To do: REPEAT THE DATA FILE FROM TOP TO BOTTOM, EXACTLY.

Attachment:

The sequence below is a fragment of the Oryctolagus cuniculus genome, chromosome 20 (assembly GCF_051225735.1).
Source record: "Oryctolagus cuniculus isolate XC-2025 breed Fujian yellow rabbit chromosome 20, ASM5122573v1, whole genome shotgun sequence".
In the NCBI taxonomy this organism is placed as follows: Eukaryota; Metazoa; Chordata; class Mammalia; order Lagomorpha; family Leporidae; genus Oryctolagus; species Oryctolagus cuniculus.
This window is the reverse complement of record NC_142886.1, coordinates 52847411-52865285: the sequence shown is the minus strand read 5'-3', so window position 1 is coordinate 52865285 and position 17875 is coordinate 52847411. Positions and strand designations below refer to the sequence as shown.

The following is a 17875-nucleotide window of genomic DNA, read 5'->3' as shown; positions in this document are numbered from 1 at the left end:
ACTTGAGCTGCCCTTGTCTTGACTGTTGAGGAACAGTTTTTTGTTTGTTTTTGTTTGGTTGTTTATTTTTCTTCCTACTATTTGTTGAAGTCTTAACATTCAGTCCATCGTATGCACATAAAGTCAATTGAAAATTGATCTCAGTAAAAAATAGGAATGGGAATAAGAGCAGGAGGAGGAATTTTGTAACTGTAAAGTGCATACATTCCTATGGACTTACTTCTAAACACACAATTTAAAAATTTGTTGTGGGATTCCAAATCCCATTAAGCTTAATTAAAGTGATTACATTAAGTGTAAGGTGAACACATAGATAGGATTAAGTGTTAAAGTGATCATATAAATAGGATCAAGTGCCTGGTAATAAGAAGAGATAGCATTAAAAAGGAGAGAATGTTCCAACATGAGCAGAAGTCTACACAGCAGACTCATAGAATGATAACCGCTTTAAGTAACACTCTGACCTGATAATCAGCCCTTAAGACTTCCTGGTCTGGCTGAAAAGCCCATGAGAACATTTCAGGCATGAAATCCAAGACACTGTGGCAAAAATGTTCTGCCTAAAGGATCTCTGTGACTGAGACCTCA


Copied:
The sequence below is a fragment of the Oryctolagus cuniculus genome, chromosome 20 (assembly GCF_051225735.1).
Source record: "Oryctolagus cuniculus isolate XC-2025 breed Fujian yellow rabbit chromosome 20, ASM5122573v1, whole genome shotgun sequence".
In the NCBI taxonomy this organism is placed as follows: Eukaryota; Metazoa; Chordata; class Mammalia; order Lagomorpha; family Leporidae; genus Oryctolagus; species Oryctolagus cuniculus.
This window is the reverse complement of record NC_142886.1, coordinates 52847411-52865285: the sequence shown is the minus strand read 5'-3', so window position 1 is coordinate 52865285 and position 17875 is coordinate 52847411. Positions and strand designations below refer to the sequence as shown.

The following is a 17875-nucleotide window of genomic DNA, read 5'->3' as shown; positions in this document are numbered from 1 at the left end:
ACTTGAGCTGCCCTTGTCTTGACTGTTGAGGAACAGTTTTTTGTTTGTTTTTGTTTGGTTGTTTATTTTTCTTCCTACTATTTGTTGAAGTCTTAACATTCAGTCCATCGTATGCACATAAAGTCAATTGAAAATTGATCTCAGTAAAAAATAGGAATGGGAATAAGAGCAGGAGGAGGAATTTTGTAACTGTAAAGTGCATACATTCCTATGGACTTACTTCTAAACACACAATTTAAAAATTTGTTGTGGGATTCCAAATCCCATTAAGCTTAATTAAAGTGATTACATTAAGTGTAAGGTGAACACATAGATAGGATTAAGTGTTAAAGTGATCATATAAATAGGATCAAGTGCCTGGTAATAAGAAGAGATAGCATTAAAAAGGAGAGAATGTTCCAACATGAGCAGAAGTCTACACAGCAGACTCATAGAATGATAACCGCTTTAAGTAACACTCTGACCTGATAATCAGCCCTTAAGACTTCCTGGTCTGGCTGAAAAGCCCATGAGAACATTTCAGGCATGAAATCCAAGACACTGTGGCAAAAATGTTCTGCCTAAAGGATCTCTGTGACTGAGACCTCA